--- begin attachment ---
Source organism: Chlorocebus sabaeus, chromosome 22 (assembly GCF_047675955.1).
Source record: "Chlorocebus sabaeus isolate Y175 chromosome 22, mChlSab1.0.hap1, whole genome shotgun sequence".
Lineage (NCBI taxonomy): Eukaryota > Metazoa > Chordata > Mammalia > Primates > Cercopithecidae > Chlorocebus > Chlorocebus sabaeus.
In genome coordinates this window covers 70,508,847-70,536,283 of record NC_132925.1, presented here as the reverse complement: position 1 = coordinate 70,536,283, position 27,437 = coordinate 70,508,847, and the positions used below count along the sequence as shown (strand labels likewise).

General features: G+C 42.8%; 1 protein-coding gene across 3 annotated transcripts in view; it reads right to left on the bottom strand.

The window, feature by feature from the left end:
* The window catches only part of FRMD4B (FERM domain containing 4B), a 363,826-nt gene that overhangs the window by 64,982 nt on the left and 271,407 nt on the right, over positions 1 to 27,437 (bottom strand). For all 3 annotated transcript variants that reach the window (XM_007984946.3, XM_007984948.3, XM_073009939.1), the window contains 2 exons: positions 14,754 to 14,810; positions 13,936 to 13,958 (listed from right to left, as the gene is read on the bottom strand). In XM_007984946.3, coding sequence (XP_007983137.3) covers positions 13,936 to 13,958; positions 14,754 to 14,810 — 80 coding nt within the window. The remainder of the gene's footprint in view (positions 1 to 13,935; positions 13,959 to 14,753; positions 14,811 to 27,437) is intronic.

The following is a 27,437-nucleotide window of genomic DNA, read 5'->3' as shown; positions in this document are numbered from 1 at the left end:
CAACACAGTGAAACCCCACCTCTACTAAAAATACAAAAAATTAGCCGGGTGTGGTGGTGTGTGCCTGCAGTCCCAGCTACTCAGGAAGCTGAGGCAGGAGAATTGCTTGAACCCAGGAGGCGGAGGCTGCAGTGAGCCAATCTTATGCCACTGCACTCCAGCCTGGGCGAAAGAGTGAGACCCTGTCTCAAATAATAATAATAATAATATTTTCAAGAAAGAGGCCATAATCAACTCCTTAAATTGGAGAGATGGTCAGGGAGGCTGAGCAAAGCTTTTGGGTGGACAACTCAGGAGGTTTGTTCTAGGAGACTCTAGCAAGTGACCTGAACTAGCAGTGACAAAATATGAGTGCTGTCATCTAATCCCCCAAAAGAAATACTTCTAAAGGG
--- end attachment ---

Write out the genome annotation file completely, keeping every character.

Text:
Source organism: Chlorocebus sabaeus, chromosome 22 (assembly GCF_047675955.1).
Source record: "Chlorocebus sabaeus isolate Y175 chromosome 22, mChlSab1.0.hap1, whole genome shotgun sequence".
Lineage (NCBI taxonomy): Eukaryota > Metazoa > Chordata > Mammalia > Primates > Cercopithecidae > Chlorocebus > Chlorocebus sabaeus.
In genome coordinates this window covers 70,508,847-70,536,283 of record NC_132925.1, presented here as the reverse complement: position 1 = coordinate 70,536,283, position 27,437 = coordinate 70,508,847, and the positions used below count along the sequence as shown (strand labels likewise).

General features: G+C 42.8%; 1 protein-coding gene across 3 annotated transcripts in view; it reads right to left on the bottom strand.

The window, feature by feature from the left end:
* The window catches only part of FRMD4B (FERM domain containing 4B), a 363,826-nt gene that overhangs the window by 64,982 nt on the left and 271,407 nt on the right, over positions 1 to 27,437 (bottom strand). For all 3 annotated transcript variants that reach the window (XM_007984946.3, XM_007984948.3, XM_073009939.1), the window contains 2 exons: positions 14,754 to 14,810; positions 13,936 to 13,958 (listed from right to left, as the gene is read on the bottom strand). In XM_007984946.3, coding sequence (XP_007983137.3) covers positions 13,936 to 13,958; positions 14,754 to 14,810 — 80 coding nt within the window. The remainder of the gene's footprint in view (positions 1 to 13,935; positions 13,959 to 14,753; positions 14,811 to 27,437) is intronic.

The following is a 27,437-nucleotide window of genomic DNA, read 5'->3' as shown; positions in this document are numbered from 1 at the left end:
CAACACAGTGAAACCCCACCTCTACTAAAAATACAAAAAATTAGCCGGGTGTGGTGGTGTGTGCCTGCAGTCCCAGCTACTCAGGAAGCTGAGGCAGGAGAATTGCTTGAACCCAGGAGGCGGAGGCTGCAGTGAGCCAATCTTATGCCACTGCACTCCAGCCTGGGCGAAAGAGTGAGACCCTGTCTCAAATAATAATAATAATAATATTTTCAAGAAAGAGGCCATAATCAACTCCTTAAATTGGAGAGATGGTCAGGGAGGCTGAGCAAAGCTTTTGGGTGGACAACTCAGGAGGTTTGTTCTAGGAGACTCTAGCAAGTGACCTGAACTAGCAGTGACAAAATATGAGTGCTGTCATCTAATCCCCCAAAAGAAATACTTCTAAAGGG